A Guide to the Amphibians
and Reptiles of California

Snakes In Movies

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Snakes in Movies
Lizards in Movies
Turtles in Movies
Amphibians in Movies
Alligators and Crocodiles
in Movies
Snake Face
All Movie Snakes
Must Die!
All Movie Snakes
Want to Kill You!
Snake Bites
Snakes Used
as Weapons
Giant Monster Snakes with a Taste
for Human Flesh
Pet Snakes
Snakes Used
to Shock Us
Dancing With Snakes
Snake Charmers
Snake People
Snakes Used Realistically
Snakes Used for
Food or Medicine
Snake Fights
Throwing and
Whipping Snakes
Black Mambas
Boas, Pythons,
and Anacondas

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Catlow (1971)
Spoiler Alert !

Some of these pictures and descriptions may give away plot details that you might not want to know before watching the film.
Catlow Catlow Catlow
Catlow Catlow Catlow
This is an old-fashioned western, for 1971 (at least when compared to all of the great Revisionist Westerns and Spaghetti Westerns that were being made in that era) with a good story, based on a book by Louis L'amour. It has some comic moments and plenty of western cliches including Indians and bad guys who can't shoot guns straight and die by the dozens while the good guys sit in the open untouched, and more. Yul Brynner plays Catlow, a charming outlaw and old War buddy of Richard Crenna, who is a US Marshall chasing him with an outstanding warrant, while Leonard Nimoy is a hired bad buy who is chasing him for his boss and for his own revenge, and everybody is being chased and attacked by the Indians.

At one point in the movie, Brynner is riding at the front of his gang in a dry wash when we hear rattling and see a close-up shot of a rattlesnake. His horse is scared and rears up and somebody immediately shoots the rattlesnake (we assume it's Brynner, but we don't see him pull his gun because his horse is in our way) then we see the snake bounce into the air in a cloud of dust. (The typical killing a rattlesnake movie shot.) A split second later we see a bullet hole shot through Brynner's straw hat. He says "Damned rattler shot back!" But he soon discovers it was really a missed rifle shot from Leonard Nimoy who fired on him from up on the rim of the wash.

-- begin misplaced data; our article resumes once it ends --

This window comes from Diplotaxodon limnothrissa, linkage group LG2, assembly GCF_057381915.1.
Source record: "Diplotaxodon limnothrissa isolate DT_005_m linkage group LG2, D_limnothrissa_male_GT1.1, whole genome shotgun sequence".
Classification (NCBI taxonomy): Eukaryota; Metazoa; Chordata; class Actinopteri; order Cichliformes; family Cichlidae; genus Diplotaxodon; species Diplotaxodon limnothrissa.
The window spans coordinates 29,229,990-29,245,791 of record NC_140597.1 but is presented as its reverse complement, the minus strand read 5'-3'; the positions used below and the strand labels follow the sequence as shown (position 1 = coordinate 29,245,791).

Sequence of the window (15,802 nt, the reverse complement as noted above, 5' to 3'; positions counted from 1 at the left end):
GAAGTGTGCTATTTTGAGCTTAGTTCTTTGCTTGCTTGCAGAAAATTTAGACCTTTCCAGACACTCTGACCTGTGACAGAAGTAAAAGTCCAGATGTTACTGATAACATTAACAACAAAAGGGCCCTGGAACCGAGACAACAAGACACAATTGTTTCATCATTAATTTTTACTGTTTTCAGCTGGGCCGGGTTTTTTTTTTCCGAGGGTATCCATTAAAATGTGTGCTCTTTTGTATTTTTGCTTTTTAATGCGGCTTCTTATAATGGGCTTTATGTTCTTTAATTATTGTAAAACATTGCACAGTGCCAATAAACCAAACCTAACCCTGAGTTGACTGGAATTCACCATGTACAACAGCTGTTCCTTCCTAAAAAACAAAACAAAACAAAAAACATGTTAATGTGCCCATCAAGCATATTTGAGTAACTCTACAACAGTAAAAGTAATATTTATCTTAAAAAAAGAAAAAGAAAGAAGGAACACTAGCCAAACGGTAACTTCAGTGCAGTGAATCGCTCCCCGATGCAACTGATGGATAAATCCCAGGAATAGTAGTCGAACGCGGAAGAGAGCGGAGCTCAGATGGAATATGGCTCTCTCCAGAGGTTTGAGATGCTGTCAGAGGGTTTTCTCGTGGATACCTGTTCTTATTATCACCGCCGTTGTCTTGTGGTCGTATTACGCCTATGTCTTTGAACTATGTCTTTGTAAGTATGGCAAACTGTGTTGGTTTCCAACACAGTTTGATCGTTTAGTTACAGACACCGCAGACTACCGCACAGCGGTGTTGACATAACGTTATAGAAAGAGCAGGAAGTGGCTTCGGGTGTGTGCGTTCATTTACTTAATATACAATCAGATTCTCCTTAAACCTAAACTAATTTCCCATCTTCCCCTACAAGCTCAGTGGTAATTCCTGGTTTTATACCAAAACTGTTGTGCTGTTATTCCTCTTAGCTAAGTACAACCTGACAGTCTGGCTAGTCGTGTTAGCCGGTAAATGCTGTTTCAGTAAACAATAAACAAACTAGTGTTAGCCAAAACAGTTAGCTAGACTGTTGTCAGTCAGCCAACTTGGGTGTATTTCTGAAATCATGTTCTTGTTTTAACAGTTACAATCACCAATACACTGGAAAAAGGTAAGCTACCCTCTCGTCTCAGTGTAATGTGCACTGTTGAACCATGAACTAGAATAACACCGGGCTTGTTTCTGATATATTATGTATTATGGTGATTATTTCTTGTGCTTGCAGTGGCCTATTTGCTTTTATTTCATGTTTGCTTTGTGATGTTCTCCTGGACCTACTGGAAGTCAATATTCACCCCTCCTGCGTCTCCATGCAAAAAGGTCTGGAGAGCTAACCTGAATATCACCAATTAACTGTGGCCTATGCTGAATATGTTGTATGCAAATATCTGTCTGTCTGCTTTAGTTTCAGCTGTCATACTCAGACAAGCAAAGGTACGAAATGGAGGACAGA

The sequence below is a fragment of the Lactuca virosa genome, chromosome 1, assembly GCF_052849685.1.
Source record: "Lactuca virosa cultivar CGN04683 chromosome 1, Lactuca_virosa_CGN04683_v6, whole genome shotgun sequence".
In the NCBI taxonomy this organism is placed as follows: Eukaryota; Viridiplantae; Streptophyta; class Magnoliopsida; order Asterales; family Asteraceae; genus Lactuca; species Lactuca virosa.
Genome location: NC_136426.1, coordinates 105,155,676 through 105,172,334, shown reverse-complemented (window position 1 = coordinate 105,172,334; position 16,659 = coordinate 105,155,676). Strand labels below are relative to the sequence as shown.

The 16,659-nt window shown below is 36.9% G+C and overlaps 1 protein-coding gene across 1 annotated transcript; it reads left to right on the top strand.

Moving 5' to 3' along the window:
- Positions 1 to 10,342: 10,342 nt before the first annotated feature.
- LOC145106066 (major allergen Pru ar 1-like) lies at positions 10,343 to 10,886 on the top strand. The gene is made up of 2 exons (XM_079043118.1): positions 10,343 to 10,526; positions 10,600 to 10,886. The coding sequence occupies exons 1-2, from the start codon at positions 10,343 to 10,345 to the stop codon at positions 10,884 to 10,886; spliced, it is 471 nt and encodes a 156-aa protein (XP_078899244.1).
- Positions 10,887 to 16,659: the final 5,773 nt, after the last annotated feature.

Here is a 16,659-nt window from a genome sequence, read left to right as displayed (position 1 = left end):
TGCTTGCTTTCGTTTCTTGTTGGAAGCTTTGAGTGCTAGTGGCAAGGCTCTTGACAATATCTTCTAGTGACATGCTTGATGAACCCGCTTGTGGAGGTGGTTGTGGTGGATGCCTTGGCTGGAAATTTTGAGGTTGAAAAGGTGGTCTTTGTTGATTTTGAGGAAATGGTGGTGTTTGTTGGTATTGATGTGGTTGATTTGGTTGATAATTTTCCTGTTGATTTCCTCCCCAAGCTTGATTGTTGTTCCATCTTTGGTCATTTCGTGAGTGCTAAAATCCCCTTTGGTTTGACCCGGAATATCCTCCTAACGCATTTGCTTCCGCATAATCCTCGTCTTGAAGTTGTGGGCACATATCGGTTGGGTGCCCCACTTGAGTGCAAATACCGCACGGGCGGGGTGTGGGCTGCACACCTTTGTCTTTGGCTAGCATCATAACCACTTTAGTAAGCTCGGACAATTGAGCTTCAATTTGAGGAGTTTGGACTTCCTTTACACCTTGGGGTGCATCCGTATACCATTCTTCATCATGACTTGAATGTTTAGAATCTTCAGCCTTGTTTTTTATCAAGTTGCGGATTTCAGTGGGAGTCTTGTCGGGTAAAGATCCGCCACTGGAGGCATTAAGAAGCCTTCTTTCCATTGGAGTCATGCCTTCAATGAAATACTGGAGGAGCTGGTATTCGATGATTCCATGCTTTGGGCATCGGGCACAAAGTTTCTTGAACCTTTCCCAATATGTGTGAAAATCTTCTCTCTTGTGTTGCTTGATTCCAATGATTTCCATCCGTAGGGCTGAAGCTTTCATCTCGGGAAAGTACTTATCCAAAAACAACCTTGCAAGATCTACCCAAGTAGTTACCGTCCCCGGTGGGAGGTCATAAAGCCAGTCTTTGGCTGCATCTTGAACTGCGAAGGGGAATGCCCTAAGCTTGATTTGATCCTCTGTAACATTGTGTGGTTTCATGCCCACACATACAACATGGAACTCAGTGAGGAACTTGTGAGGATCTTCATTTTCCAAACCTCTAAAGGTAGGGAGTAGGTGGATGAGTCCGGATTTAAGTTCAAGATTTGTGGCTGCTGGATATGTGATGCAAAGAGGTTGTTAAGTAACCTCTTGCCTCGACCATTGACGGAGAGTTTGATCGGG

The first snake we see is a ridiculous prop with a bad paint job and an elevated rattle that somebody is shaking. It turns out it's the same terrible snake used in the movie The Last Challenge made a few years earlier in 1967. The production company for both movies was MGM, so they probably borrowed it from The Last Challenge because there are no rattlesnakes in Spain where Catlow was filmed. Or maybe it's their standard pre-killed rattlesnake shot and I can look forward to seeing it in other MGM westerns.  The next snake we see is a real snake, either dead or alive, getting blown to pieces. It looks nothing like the first snake, and the entire sequence looks like it was very obviously taken from another film. But not from The Last Challenge, at least. Whey they did not show this snake as the before-shooting rattlesnake, is a mystery.

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